Jung’s a slippery figure to grasp, whether via his writings or via the miscellaneous details of his life scattered hither and thither. Deirdre Bair does a sterling job of bringing to light probably the greatest amount of detail and accurate history on this important psychologist that mainstream publishing would allow.
Quite predictably, the figure that emerges here, even—or especially—from such close analysis, is full of contradictions. An earthy, almost oafish man, who disgusted his family with his yolk-dribbling egg-eating habits, yet who reputedly had an astonishing sensitivity to patients’ complexities in their analytic hours. Reviled by Freud and his followers for rejecting the fundamental nature of sexuality in the psyche, his long-standing extra-marital relationship with Toni Wolff emerges as far more than an “affair”—probably as close to an honest non-monogamy as could be achieved in the social and historical circumstances. And yet, this earthy, open-minded man raised his children with the barest of physical affection; they shook hands.
Interestingly, his well-known and often ridiculed fascination with “occult” matters was far from being a personal idiosyncrasy; his troubled mother was somewhat psychic, and held numerous spiritualist séances. As a teenager, Jung and a few relatives from his mother’s side of the family, of his age, conducted quite a few séances, until professional life—for a while—sidelined his more unorthodox interests. But his spiritualist mother, his Protestant pastor father, and his physician grandfather, laid clear ancestral foundations for Jung’s adult synthesis of occultism, religion and medicine.
Jung’s name is to this day tarnished with rumours and accusations of Nazi collaboration or affiliation. It’s sobering to discover that he maintained active connections with the German branch of his analytic organization right into 1939, attending Nazi rallies as part of this role. His defence seems both naive and sincere: he wanted to make sure that Jewish practitioners in Germany were protected. Waiting in the wings in the German analytic community was Hermann Göring’s cousin, and if Jung stood down as international head presiding over the German contingent, he would have stepped in to say what’s what. A combination of naivety, bullishness, good intentions, and obdurate Swiss “neutrality” landed Jung with a dubious chapter in his history, unfortunate fodder for defamers for decades to come.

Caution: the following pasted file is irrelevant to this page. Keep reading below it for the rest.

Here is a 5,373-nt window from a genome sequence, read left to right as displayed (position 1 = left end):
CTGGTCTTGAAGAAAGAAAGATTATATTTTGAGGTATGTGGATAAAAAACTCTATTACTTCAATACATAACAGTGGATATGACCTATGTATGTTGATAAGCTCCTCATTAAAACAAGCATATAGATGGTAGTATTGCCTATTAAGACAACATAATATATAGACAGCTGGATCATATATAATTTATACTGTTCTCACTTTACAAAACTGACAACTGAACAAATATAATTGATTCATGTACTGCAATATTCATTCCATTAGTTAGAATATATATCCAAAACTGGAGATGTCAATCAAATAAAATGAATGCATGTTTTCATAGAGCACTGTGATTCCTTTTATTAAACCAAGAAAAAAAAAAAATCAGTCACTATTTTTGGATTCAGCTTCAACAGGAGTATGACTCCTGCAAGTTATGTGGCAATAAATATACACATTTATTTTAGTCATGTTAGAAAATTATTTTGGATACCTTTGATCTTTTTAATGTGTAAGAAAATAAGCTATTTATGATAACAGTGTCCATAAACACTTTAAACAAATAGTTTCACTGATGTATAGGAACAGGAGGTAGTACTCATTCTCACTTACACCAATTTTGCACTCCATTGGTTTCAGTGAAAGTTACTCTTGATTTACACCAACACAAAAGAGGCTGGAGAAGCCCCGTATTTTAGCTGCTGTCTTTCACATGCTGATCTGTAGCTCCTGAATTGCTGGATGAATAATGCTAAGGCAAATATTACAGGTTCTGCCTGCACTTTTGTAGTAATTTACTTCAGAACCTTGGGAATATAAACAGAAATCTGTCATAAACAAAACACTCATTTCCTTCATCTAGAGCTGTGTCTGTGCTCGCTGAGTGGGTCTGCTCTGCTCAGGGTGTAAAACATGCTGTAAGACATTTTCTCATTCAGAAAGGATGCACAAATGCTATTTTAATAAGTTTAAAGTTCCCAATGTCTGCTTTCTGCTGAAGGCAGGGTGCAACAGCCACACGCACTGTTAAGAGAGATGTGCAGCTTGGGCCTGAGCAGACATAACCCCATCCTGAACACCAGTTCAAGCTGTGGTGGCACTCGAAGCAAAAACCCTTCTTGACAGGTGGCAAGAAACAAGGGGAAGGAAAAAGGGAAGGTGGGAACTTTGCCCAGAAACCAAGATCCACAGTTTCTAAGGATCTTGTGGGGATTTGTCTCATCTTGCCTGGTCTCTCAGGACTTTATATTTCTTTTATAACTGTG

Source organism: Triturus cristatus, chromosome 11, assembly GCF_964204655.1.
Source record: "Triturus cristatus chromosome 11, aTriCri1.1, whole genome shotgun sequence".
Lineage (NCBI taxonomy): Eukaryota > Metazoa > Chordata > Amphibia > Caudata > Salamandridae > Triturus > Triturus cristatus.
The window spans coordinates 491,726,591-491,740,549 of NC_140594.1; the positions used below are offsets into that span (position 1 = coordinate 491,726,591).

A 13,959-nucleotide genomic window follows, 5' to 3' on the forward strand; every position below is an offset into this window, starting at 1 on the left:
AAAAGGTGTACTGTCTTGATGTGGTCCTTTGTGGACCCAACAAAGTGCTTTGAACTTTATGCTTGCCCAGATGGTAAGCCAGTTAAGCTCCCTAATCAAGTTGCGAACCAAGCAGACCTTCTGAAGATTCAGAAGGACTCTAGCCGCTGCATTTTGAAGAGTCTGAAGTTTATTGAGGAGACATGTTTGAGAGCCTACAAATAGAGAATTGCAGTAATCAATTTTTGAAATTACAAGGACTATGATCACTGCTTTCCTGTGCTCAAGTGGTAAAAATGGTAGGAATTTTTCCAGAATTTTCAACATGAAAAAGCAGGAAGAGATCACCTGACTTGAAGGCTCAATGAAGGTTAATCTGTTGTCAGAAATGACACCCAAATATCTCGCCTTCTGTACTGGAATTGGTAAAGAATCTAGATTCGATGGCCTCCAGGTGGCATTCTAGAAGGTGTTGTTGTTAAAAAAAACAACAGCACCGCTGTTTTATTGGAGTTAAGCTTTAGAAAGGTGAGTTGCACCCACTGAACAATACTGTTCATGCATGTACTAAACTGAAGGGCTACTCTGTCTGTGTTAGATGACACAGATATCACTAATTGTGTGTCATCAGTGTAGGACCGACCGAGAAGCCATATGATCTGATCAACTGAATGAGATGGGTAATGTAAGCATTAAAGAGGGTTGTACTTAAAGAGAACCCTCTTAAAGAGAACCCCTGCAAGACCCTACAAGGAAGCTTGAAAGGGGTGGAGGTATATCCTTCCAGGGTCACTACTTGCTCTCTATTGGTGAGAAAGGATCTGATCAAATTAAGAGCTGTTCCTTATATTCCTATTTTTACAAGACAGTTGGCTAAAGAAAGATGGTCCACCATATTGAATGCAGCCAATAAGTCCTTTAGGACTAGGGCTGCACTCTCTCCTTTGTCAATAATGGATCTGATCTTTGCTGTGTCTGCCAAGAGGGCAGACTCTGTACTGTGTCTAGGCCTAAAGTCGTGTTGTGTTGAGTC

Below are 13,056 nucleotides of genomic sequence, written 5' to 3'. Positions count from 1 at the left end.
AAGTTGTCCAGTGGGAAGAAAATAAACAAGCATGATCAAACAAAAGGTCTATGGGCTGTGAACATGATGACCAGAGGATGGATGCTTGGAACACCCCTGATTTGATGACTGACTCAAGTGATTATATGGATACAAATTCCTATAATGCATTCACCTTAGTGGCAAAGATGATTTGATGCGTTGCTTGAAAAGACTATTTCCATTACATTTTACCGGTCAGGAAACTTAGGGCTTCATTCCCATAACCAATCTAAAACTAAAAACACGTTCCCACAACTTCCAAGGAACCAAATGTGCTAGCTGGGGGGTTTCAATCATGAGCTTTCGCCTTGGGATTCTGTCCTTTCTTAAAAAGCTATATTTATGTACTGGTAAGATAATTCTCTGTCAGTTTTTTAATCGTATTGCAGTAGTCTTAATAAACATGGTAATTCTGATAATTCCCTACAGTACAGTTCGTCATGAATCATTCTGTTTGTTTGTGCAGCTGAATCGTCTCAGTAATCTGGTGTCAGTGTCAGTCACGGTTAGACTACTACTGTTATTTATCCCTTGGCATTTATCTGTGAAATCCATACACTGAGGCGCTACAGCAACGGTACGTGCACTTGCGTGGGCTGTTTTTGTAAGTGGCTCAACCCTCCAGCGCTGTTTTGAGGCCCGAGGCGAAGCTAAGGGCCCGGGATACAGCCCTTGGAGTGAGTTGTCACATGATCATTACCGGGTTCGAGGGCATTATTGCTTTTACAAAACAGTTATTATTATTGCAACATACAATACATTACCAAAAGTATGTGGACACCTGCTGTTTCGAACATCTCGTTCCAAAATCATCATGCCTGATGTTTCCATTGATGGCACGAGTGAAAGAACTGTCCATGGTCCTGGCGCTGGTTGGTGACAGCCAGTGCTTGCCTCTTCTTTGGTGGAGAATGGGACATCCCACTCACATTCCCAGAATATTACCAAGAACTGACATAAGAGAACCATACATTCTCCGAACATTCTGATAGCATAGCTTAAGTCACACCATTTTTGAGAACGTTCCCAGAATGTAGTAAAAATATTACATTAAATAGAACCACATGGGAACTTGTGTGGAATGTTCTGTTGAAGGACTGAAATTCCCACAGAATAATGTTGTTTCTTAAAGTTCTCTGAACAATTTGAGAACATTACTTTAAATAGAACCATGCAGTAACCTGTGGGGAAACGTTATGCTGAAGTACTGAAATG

Accusations of anti-semitism date back to his break from Freudian orthodoxy, and seem to have been fuelled by his interest in the idea of psychological traits peculiar to certain races or cultures. The sometimes shocking bitterness with which Freud’s disciples attacked him and his work certainly seems to lie behind much bad press he received, and the often falsified evidence brought to bear on the question of his political tendencies. As to his ideas on the differences between races, this biography makes it abundantly clear that, whatever people have done with his incautiously phrased theories, Jung himself was no anti-semite. He was merely stupid to not temporarily play down his interest in the differences between peoples while destructively value-laden interest in this topic was rampant in Europe. As our culture still has itself tangled in the double-bind of wanting to acknowledge and celebrate diversity, yet frequently can’t bear to acknowledge real diversity for fear of political incorrectness, Jung’s tale is both instructive and dispiriting.
The arc of the book is the familiar one of many biographies. Fascinating formative years, exciting and turbulent forays into his chosen field, and revealing insights into his mature work. And then interminable legal and administrative details clog the latter years, making old age seem as bad as it’s cracked up to be. Yet, as Jung repeated in his resistance to being “biographized”, the outer aspects of his life were relatively uninteresting. Two dreams of his burst through into the narrative near his death, from what was obviously a rich psychic landscape. Their vividness and resonance redeem the sometimes tediously authoritative detail of the final stretch of this excellent work.
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